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Published by admin on Fri, 27/07/2012 - 12:21pm
Published by admin on Thu, 26/04/2012 - 12:57pm
Looking to amp up your bath time excitement? Yeah, me neither, but maybe couples who like to drop acid durring bath time would get a kick out of this one. All you need is a projector mounted above your bathtub (yeah, that's safe) and a little OFX know-how and you too can turn your bath time bubbles into psychedelic masterpieces.
Published by admin on Fri, 02/03/2012 - 10:07am
The Kinect's ability to track your head and the angle at which you are looking at something lends itself to some really great perspective related applications. Take for example YOKE's latest interactive display called Digitalt.
This illusion is achieved by making an interactive area in front of the screen which allows the participant to view the digital environment at different angels, thus giving the impression that the space behind the screen is somewhat responding to real life perspectives.
Published by admin on Fri, 24/02/2012 - 4:08pm
Have you ever wanted to take a trip to some location you've never visited, just to see the sites? All of the famous landmarks you've heard so much about but never had the chance to really get to check out because actually going there would cost an arm and a leg. I know I have, and as an alternative, often times I've hopped onto Google Maps street view and have taken virtual strolls down New Yorks Times Square, or did my best Beatles impression by
walking scrolling across Abbey Road in Westminster, London.
Published by admin on Sat, 28/01/2012 - 1:14pm
Who you tryin' to get crazy with ese? Don't you know I'm loco? Yes, this latest hack may very well prove to be infact - wait for it… insane in the membrane, insane in the brain. Using the depth sensing wonderfulness of our little buddy Kinect, this project allows the user to manipulate an elastic memberane with projected images that react with real life physics properties by having them "gravitate" to the area on the membrane that is being pushed inward.
Published by admin on Tue, 20/12/2011 - 1:51pm
In the spirit of development and just getting to know things in a better way, Rik Sabino recently put together a very cool project that ultimately has ended up being one of the most impressive presentation of a resume…ever. What a creative way to present your portfolio to a potential employer! The software is free to download so go check it out over at http://n0n4m3.codingcorner.net/?p=557.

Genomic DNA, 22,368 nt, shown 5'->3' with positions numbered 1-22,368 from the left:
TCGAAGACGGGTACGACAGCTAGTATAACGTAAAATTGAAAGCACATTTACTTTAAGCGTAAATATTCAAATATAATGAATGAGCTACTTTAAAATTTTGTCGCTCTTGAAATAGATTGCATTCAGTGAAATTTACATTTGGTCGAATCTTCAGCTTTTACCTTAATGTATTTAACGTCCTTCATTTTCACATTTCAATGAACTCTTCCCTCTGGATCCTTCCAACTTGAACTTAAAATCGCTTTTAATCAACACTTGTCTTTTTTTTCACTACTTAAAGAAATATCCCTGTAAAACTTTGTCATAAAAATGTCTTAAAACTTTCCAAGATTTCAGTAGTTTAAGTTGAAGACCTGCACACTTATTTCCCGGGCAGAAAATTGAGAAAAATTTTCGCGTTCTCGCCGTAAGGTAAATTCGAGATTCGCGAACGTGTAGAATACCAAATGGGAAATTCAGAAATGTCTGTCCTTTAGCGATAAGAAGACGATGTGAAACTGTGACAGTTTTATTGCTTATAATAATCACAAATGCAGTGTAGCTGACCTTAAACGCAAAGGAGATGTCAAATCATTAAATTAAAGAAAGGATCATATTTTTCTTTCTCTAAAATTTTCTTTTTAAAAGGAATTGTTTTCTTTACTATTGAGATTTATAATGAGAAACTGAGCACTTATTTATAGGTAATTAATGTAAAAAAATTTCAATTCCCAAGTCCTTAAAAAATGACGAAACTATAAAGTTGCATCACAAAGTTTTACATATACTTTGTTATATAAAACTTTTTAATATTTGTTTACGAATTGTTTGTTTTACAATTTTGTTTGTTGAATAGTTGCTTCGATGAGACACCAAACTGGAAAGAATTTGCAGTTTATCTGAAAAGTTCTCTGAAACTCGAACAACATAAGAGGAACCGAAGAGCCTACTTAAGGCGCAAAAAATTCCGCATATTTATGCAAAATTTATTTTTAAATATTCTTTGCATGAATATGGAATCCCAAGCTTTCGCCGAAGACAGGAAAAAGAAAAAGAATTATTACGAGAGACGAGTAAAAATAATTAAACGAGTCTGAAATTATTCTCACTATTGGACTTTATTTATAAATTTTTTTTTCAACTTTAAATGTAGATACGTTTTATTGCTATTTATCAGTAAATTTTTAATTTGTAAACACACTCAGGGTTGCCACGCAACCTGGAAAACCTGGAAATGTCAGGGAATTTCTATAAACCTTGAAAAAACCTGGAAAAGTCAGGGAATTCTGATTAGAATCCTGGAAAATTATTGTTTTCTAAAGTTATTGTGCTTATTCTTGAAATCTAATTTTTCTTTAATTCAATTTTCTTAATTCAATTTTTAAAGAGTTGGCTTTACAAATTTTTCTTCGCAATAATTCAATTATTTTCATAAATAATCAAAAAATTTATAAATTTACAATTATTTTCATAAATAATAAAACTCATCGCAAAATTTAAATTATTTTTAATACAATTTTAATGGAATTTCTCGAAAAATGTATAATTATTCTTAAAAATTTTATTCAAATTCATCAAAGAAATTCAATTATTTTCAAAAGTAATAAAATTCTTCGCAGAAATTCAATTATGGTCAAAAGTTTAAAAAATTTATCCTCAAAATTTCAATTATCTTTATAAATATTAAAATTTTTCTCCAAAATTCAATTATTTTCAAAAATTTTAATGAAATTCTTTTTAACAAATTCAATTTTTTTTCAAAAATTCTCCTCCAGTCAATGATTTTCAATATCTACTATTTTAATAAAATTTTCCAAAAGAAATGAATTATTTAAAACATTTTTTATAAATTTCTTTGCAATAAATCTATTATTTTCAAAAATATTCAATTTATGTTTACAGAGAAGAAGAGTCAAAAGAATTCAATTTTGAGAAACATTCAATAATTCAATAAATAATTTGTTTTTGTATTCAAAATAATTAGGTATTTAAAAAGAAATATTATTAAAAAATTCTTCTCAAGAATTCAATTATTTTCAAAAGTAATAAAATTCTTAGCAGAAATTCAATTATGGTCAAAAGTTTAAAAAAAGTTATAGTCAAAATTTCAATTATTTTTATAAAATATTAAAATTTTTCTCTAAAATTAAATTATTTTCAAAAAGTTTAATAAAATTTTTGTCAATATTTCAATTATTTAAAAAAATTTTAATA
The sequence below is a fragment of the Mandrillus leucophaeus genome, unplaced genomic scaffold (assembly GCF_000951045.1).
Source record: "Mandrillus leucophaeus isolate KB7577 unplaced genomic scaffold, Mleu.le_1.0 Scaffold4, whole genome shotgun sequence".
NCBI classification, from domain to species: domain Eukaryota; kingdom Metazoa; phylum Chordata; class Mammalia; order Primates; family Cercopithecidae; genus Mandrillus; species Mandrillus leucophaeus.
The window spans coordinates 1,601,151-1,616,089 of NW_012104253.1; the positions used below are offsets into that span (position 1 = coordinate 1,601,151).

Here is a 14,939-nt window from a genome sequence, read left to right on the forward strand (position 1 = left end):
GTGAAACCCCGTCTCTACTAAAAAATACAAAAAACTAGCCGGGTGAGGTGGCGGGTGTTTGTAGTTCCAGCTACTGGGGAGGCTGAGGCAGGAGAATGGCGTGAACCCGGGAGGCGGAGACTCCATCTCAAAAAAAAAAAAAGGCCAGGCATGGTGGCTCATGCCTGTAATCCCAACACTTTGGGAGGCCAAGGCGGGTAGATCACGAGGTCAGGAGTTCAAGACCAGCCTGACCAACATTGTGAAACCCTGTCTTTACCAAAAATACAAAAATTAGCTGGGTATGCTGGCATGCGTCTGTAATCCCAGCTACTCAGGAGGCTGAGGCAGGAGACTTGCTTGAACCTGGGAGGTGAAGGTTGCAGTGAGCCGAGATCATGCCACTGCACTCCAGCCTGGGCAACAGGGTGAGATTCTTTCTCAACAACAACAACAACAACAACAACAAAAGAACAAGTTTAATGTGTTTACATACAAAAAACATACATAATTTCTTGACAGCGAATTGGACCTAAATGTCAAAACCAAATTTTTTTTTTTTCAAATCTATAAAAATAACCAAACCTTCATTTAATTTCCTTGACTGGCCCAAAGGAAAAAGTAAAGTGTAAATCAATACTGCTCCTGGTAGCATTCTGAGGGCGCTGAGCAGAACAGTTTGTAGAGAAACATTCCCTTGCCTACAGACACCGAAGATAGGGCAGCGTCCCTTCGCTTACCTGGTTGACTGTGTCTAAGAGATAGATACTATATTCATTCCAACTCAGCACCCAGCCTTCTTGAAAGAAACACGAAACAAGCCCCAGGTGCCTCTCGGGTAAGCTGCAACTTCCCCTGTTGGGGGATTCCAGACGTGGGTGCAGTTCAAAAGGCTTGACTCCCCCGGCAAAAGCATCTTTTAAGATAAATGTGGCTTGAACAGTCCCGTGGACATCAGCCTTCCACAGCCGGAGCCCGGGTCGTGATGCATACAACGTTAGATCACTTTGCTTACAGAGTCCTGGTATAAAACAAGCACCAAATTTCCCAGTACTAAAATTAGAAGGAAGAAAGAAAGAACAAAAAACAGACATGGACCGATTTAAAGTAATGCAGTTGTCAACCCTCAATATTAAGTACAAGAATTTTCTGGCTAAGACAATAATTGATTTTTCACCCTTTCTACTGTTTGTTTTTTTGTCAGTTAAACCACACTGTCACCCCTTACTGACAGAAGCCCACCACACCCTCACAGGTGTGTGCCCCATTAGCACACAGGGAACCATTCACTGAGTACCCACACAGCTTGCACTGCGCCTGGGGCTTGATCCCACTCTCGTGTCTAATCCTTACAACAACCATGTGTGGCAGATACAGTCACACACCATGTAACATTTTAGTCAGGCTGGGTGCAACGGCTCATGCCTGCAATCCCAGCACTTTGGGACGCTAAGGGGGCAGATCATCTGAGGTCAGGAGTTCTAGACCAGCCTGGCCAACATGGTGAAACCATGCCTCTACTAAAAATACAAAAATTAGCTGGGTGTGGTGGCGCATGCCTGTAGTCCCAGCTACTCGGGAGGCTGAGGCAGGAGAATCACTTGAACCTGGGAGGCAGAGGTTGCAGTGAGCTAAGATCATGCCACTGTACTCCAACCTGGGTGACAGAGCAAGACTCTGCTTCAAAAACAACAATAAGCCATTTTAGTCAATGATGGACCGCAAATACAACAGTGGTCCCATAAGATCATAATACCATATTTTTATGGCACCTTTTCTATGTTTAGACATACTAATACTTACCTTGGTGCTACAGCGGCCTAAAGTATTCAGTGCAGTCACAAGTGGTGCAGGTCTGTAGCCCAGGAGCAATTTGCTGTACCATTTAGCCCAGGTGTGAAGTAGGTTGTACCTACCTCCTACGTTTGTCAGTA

Published by admin on Fri, 02/12/2011 - 2:32pm
When people ask me "What kinds of hacks can be done with the Kinect" For some reason, I always happen to give this one example. Picture yourself waiting at the bus station. I know this may be a stretch for those of you ou there that are lucky enough to have your own means of transportation, but bear with me. You have about 20 minutes to kill. Wouldn't it be cool to have a television equipped with a Kinect that you could interact with in a "hands free" fashion?
Published by admin on Fri, 25/11/2011 - 3:43pm
This interactive puppet display was developed by the team at yoke.dk and was created for the frederica theatre in denmark. The purpose of the project was to allow the audience to interact with a puppet from the show once they were finished watching the performance. Audience members were able to control the arms of one of the stars in the show creating another level of immersion that connects the the audience with the performers in a more interactive way.
Published by admin on Wed, 23/11/2011 - 3:33pm
What happens when you integrate hardware level lighting mixed with programming that interprets Kinect tracking data. Mind explosions, that's what. Check out this brilliant example of an interactive display which uses individual bulbs that light up to create a silhouette of Kinect tracked user. The system works great and is very precise in terms of how the bulbs light up to create the shape of the user being tracked.
Published by admin on Sun, 20/11/2011 - 2:40pm
After reading Wired magazine's incredible article on feedback loops, I became extremely interested in the possibility of teaching people better habits without wagging a finger at them or slapping them with a fine. The ability to recognize our own shortcomings and be compiled to change those habits should be instilled in us -- you'd think! It turns out, if most of us can get away with it, that'll be our path of least resistance.
After a year or documenting all kinds of visually stunning interactive displays, I've noticed that over time, the technical sophistication and level of creativity becomes more and more refined. Take for example Party in the City, a gorgeous use of colours and that increasingly become more vibrant as users motion towards the display. The users are able to to wipe clean the colours restoring the interactive images to its original state.